as a Function of the Intercorrelations Among the Dependent Variables.
Cole, David A.1; Maxwell, Scott E.1; Arvey, Richard2; Salas, Eduardo3,
Psychological Bulletin. Vol 115 (3), May 1994, pp. 465-474). Fooling
around with my model so far, I find that changing the number of
independents and dependents in the model changes my P values some, but
not a ton. How much should I be worrying about this assumption?

Having four interacting binary independents with N=200 causes some
major stratification. I've read that no cell in the analysis should
have an N=20, or alternatively that the minimum N of the lowest cell
should not be outnumbered by the number of dependent variables. I may
lower my number of dependents to fit the latter rule if it is correct.


Is MANOVA a good option for my needs? Would I be better off doing one,
two and three way ANOVAs and the nonparametric equivalents
individually?

Thanks for any comments you can provide.

.d
Paige Miller
2005-10-31 13:52:32 UTC
Permalink
Post by D.
I have been teaching myself different multivariate statistical
techniques over the past few months to try to get a viable method to
use on my dataset, and am still somewhat confused.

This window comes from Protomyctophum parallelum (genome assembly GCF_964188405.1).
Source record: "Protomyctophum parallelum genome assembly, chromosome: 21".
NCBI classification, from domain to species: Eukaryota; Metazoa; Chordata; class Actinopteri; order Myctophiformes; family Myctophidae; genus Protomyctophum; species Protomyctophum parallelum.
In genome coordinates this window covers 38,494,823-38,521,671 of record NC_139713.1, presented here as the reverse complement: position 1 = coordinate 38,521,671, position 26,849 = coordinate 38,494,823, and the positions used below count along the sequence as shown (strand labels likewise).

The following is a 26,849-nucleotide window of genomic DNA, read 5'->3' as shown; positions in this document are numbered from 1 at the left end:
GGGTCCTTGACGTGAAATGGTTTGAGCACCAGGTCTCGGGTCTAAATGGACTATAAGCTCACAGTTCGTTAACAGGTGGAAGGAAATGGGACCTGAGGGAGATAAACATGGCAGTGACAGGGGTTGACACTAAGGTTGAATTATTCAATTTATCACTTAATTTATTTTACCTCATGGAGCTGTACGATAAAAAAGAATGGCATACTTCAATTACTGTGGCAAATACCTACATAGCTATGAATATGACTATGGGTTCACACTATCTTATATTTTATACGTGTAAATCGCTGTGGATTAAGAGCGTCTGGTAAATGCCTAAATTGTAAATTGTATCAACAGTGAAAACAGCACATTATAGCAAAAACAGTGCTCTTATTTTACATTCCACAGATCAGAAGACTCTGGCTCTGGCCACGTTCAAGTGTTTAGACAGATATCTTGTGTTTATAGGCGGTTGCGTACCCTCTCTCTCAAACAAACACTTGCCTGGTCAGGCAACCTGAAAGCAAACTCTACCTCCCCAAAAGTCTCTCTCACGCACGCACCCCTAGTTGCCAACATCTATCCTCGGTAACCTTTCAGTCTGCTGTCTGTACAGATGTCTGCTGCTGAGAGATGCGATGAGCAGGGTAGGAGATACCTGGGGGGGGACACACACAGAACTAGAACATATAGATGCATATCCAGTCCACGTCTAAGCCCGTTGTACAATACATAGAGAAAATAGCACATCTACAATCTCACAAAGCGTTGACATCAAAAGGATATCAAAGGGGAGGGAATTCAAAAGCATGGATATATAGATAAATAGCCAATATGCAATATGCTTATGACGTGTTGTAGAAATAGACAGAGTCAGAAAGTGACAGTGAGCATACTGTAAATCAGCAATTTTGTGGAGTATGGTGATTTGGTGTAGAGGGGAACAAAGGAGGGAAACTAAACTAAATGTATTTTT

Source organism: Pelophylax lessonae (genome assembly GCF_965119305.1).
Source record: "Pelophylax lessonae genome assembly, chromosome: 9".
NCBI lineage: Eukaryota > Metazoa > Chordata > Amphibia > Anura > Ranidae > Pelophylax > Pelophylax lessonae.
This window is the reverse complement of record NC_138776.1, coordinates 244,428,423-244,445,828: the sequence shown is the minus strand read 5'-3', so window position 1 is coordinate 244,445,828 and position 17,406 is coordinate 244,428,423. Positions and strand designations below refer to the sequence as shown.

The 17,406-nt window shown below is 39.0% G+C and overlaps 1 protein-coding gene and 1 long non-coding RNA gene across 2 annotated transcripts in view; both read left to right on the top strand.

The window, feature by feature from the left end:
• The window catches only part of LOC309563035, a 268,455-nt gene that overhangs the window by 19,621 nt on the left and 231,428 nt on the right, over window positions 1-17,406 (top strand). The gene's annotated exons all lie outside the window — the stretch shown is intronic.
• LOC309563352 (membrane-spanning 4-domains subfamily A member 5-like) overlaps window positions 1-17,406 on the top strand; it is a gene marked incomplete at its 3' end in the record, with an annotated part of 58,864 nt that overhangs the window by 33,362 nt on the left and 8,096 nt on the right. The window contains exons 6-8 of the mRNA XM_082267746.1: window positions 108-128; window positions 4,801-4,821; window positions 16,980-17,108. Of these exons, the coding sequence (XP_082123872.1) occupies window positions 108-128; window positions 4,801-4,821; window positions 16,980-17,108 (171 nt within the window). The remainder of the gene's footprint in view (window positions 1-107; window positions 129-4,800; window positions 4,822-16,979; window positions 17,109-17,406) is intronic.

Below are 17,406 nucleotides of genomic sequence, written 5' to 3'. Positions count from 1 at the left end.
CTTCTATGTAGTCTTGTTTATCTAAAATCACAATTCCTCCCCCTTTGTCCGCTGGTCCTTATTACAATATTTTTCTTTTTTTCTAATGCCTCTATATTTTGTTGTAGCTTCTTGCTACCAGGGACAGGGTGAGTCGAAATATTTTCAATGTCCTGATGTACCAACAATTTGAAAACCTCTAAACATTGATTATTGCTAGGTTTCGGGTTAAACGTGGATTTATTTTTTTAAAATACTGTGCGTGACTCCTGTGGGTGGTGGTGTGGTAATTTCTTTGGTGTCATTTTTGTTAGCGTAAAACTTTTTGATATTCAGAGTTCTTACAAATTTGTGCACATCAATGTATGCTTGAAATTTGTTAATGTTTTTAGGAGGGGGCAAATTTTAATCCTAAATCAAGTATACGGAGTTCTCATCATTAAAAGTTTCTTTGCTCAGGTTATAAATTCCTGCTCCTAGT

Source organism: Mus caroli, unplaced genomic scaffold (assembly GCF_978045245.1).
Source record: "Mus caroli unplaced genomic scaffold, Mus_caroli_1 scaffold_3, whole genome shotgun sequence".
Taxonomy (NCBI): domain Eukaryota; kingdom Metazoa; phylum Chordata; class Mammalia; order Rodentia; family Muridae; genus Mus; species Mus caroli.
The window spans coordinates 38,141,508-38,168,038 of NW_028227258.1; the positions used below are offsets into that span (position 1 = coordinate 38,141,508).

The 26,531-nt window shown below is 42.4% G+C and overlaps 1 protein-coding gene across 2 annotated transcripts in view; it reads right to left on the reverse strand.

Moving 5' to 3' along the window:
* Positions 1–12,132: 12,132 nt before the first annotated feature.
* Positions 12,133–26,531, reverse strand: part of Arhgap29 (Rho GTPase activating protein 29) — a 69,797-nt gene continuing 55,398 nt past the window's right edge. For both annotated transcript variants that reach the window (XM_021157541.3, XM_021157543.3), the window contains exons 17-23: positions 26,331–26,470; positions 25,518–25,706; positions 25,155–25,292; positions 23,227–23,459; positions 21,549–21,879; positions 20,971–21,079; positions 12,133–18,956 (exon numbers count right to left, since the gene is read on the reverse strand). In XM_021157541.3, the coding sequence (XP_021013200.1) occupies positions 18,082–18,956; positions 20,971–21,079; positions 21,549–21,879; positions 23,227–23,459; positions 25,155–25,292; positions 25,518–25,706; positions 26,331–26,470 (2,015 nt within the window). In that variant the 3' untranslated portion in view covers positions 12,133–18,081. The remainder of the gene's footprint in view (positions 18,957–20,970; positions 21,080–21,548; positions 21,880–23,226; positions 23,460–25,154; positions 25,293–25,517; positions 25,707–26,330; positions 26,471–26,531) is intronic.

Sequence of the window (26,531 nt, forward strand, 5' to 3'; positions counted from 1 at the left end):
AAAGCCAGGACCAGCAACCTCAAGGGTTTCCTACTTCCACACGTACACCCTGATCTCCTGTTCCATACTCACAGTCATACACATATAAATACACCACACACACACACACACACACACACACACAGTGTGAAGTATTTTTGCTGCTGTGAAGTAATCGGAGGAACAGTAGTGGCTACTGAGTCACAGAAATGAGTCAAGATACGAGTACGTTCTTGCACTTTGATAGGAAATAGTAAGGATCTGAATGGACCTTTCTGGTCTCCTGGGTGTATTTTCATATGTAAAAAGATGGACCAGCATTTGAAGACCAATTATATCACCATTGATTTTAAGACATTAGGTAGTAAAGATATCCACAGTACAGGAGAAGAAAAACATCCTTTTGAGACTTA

I gathered data on about 200 people. My independent variables are
genotype at two genes (each genotype can be considered a binary
variable with two roughly equal sized groupings), gender, and season of
birth (a binary variable separating the year into halves). The
dependent variables of interest are about 15 continuous psychological
scales (based upon past research that derives these scales from factor
analysis of many other individual questions), and about 4 other
continuous variables that I am interested in such as at what age
subjects think they will die at. The dependents are often significantly
correlated with each other.
The independents are expected to have small and perhaps interactive
effects on the dependents. The analysis is meant to be exploratory. I
expect little to none of my "significant" results to hold up to
corrections for multiple testing.
The analysis is meant to be exploratory! Great, then most of these
other things that you are concerned about really don't amount to much.
Go ahead and explore!
Post by D.
I considered DFA or logistic regression using one of the binary
independent variables as a pseudo-dependent variable. The
pseudo-independent continuous variables would then be ranked as to
which best distinguish between the binary pseudo-dependent. I could
solve the problem of multicollinearity by doing a PCA on the continuous